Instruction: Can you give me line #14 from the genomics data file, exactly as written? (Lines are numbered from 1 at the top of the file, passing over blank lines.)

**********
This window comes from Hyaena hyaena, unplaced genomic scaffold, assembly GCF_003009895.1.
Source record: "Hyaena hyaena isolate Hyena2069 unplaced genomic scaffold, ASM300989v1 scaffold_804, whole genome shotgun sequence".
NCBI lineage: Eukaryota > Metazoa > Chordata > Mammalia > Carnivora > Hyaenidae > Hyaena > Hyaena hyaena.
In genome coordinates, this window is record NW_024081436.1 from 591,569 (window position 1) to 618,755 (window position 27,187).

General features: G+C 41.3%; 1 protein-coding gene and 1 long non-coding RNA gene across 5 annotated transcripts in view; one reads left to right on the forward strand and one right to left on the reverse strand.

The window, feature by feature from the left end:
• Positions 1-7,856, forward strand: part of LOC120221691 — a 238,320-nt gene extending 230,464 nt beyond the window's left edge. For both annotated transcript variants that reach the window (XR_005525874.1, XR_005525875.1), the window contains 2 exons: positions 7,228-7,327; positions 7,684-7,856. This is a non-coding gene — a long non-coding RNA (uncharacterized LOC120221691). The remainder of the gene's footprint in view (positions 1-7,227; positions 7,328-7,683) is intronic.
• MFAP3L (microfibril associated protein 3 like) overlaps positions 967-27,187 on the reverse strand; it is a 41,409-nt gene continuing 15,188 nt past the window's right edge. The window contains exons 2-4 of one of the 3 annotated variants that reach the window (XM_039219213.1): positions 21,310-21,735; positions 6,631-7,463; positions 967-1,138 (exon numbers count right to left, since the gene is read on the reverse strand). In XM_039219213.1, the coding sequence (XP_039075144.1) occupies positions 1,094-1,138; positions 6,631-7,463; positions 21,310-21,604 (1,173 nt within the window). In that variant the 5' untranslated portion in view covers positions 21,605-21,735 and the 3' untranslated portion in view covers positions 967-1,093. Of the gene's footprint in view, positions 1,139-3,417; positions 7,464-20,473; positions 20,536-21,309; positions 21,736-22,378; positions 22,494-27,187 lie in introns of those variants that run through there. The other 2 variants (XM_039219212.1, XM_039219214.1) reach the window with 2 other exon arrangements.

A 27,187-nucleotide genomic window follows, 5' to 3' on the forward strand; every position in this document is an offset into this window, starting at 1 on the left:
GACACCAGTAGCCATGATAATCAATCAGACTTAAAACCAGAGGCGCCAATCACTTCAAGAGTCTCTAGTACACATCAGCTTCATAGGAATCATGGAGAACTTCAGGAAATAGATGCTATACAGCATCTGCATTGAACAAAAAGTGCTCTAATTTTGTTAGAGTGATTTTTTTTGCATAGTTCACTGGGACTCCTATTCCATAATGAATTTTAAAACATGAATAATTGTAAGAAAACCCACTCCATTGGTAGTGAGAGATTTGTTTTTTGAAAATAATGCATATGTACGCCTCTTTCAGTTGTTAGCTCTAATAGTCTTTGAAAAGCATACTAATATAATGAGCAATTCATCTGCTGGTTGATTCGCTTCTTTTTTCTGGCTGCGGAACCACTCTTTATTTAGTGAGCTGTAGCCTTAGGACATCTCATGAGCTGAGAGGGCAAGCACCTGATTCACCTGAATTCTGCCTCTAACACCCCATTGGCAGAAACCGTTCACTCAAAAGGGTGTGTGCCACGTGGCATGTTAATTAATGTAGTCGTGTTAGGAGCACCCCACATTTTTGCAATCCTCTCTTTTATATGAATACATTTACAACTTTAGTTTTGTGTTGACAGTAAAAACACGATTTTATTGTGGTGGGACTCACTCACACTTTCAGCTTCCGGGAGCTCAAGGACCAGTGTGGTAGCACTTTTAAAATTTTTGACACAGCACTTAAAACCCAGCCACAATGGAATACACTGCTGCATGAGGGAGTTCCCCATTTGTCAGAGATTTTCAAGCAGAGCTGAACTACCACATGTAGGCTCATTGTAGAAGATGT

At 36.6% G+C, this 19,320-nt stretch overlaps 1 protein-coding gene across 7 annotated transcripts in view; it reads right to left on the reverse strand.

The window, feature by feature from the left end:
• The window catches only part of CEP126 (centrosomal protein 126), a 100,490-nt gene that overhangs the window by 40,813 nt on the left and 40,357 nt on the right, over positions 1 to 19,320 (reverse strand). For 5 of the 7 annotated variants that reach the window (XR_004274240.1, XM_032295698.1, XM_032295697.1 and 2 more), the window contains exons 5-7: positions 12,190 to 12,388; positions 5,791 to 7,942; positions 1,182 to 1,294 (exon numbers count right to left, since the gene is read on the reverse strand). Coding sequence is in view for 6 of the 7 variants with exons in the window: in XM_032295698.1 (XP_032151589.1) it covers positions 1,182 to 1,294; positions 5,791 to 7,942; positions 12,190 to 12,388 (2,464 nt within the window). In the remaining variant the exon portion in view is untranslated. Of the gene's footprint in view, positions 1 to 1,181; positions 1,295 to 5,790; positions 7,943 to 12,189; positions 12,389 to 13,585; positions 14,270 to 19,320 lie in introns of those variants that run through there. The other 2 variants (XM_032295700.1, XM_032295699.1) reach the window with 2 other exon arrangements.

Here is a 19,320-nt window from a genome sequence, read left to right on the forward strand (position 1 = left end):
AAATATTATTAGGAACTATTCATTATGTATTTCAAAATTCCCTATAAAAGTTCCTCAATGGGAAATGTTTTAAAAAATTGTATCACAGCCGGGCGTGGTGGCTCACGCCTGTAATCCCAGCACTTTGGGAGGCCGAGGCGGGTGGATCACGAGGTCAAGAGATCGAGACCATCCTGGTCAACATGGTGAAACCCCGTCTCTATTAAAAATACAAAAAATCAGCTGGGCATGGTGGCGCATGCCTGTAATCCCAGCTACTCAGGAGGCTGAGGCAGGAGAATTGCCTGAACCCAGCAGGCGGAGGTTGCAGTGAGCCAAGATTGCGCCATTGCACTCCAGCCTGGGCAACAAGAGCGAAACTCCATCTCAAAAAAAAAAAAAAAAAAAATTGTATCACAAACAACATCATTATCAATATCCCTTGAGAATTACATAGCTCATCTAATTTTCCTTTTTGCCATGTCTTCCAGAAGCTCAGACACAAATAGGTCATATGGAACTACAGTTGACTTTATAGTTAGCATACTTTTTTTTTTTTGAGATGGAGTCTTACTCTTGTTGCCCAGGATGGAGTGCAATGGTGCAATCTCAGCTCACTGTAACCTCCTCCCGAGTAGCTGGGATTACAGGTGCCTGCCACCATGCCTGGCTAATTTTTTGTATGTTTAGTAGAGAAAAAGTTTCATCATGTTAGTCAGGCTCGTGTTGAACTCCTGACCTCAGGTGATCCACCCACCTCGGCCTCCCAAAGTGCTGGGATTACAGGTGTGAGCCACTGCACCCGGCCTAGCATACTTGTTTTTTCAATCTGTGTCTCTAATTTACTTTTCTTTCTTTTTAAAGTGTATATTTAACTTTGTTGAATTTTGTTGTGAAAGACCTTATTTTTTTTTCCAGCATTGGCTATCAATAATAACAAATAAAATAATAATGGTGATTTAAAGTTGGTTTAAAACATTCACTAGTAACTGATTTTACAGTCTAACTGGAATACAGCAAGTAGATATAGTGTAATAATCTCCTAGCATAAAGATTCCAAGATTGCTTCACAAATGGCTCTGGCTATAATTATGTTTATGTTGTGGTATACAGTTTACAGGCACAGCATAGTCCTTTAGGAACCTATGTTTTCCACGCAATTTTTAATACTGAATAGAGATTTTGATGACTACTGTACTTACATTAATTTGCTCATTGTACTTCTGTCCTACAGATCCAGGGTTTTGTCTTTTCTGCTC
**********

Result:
Here is a 19,320-nt window from a genome sequence, read left to right on the forward strand (position 1 = left end):